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Resolving multiple occluded layers in augmented reality

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8 Author(s)

A useful function of augmented reality (AR) systems is their ability to visualize occluded infrastructure directly in a user's view of the environment. This is especially important for our application context, which utilizes mobile AR for navigation and other operations in an urban environment. A key problem in the AR field is how to best depict occluded objects in such a way that the viewer can correctly infer the depth relationships between different physical and virtual objects. Showing a single occluded object with no depth context presents an ambiguous picture to the user. But showing all occluded objects in the environments leads to the "Superman's X-ray vision" problem, in which the user sees too much information to make sense of the depth relationships of objects. Our efforts differ qualitatively from previous work in AR occlusion, because our application domain involves far-field occluded objects, which are tens of meters distant from the user. Previous work has focused on near-field occluded objects, which are within or just beyond arm's reach, and which use different perceptual cues. We designed and evaluated a number of sets of display attributes. We then conducted a user study to determine which representations best express occlusion relationships among far-field objects. We identify a drawing style and opacity settings that enable the user to accurately interpret three layers of occluded objects, even in the absence of perspective constraints.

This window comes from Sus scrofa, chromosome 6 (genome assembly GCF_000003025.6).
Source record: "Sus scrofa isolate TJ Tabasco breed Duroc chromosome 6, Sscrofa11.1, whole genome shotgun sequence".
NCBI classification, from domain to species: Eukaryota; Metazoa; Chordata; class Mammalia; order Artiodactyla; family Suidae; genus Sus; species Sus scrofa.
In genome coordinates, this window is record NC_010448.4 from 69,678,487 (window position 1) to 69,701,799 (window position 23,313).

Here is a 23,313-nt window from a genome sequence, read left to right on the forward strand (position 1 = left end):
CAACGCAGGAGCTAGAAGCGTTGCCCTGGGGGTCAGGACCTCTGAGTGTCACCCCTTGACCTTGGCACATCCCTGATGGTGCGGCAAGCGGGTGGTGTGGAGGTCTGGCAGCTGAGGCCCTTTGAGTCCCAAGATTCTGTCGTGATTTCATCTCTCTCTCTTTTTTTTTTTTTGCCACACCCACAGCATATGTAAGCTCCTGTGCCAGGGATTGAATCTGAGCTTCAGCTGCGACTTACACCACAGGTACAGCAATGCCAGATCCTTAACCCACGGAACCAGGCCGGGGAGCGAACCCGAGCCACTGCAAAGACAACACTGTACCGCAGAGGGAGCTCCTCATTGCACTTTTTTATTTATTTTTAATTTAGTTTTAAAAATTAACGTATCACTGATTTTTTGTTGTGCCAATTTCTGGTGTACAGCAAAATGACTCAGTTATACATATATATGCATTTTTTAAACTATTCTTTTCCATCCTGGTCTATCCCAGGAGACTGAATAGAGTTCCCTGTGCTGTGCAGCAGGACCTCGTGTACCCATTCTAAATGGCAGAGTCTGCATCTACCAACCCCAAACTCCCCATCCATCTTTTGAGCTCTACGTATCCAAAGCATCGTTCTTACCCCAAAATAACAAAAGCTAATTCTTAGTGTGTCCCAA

Published in:

Mixed and Augmented Reality, 2003. Proceedings. The Second IEEE and ACM International Symposium on

Date of Conference:

7-10 Oct. 2003

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